Ruby-Throated Hummingbird Spring Migration

Migrating hummingbirds usually begin to arrive in the Badger State during the first week of May

Ruby-throated hummingbird in flight The Ruby-Throated Hummingbird spends the winter in Central America or Mexico, and migrate north to their breeding grounds in the southern U.S. and western states as early as February, and to areas further north later in the spring. The first arrivals in spring are usually males.

  The Migration Triggers

Although there are differing views in the birding community as to what triggers the start of migration, it is generally thought that hummingbirds sense changes in daylight duration, and changes in the abundance of flowers, nectar and insects. Instinct also plays a role in making the decision to migrate.

Dust off your hummingbird feeders and brew up some nectar as Ruby-Throated Hummingbirds return to Wisconsin about the first week of May.

  Making The Trip

Spring Migration
Distance Average: 500 miles
Flight Time 18-22 hours
Flight Speed   Average: 23 mph
Flap Wings 15-18 times/second
Heart Rate 1,260 times/minute

During migration, a hummingbird's heart beats up to 1,260 times a minute, and its wings flap 15 to 80 times a second. To support this high energy level, a hummingbird will typically gain 25-40% of their body weight before they start migration in order to make the long trek over land, and water. They fly alone, often on the same path they have flown earlier in their life, and fly low, just above tree tops or water. Young hummingbirds must navigate without parental guidance.

Hummingbirds fly by day when nectar sources such as flowers are more abundant. Flying low allows the birds to see, and stop at, food supplies along the way.

Hummingbirds are experts at using tail winds to help reach their destination faster and by consuming less energy and body fat. Research indicates a hummingbird can travel as much as 23 miles in one day. However those that make the 500 mile flight from Florida to the Yucatan do it in 18-22 hours non-stop, depending on wind conditions

The spring migration can be hard on the hummingbird population as they move north from their winter homes in southern Mexico and Central America. Stops along the way may be for a few minutes, or a few days at more favorable locations with abundant food supplies. Strong cold fronts moving south over the Gulf of Mexico make flying difficult as the birds deal with headwinds and heavy rain, over long distances with no shelter. Food is non-existent over the open waters.

  Working Up An Appetite

Hummingbirds may be some of the smallest birds in the world, but fluttering those tiny wings can be quite a workout. Flapping their wings at up to 90 beats per second burns up calories fast. To maintain their momentum, hummingbirds need to eat — a lot!

To satisfy their speedy metabolisms, these busy birds consume half their body weight in bugs and nectar, feeding every 10-15 minutes and visiting 1,000-2,000 flowers per day.

How To Make Hummingbird Nectar


  ¼ cup refined white sugar
  1 cup boiling water


1. Mix sugar and boiling water until sugar is dissolved.
2. Cool and fill feeder.
3. Hang up your feeder outside and wait for the hummingbirds to come.
4. There is NO need to use red food coloring.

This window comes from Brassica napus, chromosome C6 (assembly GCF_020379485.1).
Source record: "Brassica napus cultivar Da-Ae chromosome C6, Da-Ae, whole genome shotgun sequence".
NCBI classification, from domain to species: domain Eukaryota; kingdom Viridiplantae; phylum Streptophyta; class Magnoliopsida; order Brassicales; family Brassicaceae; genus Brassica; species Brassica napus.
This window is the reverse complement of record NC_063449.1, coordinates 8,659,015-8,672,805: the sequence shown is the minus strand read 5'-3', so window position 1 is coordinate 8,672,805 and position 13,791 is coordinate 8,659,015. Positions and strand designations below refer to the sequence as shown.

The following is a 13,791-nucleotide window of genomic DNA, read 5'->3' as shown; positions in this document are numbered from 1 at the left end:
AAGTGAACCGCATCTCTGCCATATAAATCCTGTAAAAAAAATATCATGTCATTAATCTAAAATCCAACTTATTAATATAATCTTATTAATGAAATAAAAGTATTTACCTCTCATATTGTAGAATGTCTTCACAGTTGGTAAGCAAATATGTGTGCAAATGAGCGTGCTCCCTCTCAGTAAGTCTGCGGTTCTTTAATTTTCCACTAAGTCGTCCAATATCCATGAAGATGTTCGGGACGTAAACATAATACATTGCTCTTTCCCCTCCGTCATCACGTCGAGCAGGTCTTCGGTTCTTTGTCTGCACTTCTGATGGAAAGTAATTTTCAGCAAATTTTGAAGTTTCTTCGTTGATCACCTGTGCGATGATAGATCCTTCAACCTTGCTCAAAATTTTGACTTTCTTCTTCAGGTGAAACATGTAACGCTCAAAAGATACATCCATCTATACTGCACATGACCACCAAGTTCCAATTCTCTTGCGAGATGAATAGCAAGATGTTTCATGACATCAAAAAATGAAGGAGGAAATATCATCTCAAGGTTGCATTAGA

Always use refined white sugar (regular table sugar).
  It is okay to use tap water.
  Never use honey, confectioners, corn syrup or raw, unprocessed sugars.
  Extra sugar water can be stored in a refrigerator.
  The water for your nectar does not need to be boiled.
  It’s recommended that feeders be changed and thoroughly cleaned.

  6 Ways To Attract Hummers To Your Yard

Ruby-throated hummingbirds at feeder

  More than most birds, hummers need to bathe regularly, due to the sticky nature of nectar.
  They prefer very shallow, moving water, or a spray mist.
  Placing nesting material near a feeder may attract female hummingbirds to nest near you.
  Hummer Helper®”is a practical nesting material and is available at bird stores/garden centers.
  Hummer nests are often re-used, wholly or in part. Leave a nest in place

  Hummingbird Favorites

Plant native red or orange tubular flowers to attract ruby-throated hummingbirds, in addition to native plants rich in nectar. Group similar plants together and choose species with different blooming periods so that there will be a steady supply of flowers nearly year round.

Bergamot, Monarda fisulosa Bergamot, Monarda fisulosa, is a favorite of both Ruby-Throated Lovely lavender flowers top aromatic foliage. Easy to grow in a perennial border, wildflower garden or meadow. Wild bergamot is a great naturalizing wildflower and a magnet for butterflies and hummingbirds. It is a familiar component of prairie and savanna communities on all but the wettest of soils. Native to most of North America, it often is cited for its historical medicinal applications among indigenous people.

Beebalm, Monardy didyma Beebalm, Monarda didyma, As its name suggests, this perennial plant attracts bees, but it's also a hummingbird magnet. Bee balm is a bushy plant that grows two to four feet high. The dark-green leaves smell like mint or basil. Most bee balm plants have red, pink or white blooms. The red flowers do the best job of luring these tiny birds to your yard.

Cardinal Flower, Lobelia cardinalis Cardinal Flower, Lobelia cardinalis, this perennial plant produces vivid cardinal-colored flowers in the summer months. The bright red color of the flowers and the sweet nectar they contain attract hummingbirds in droves.


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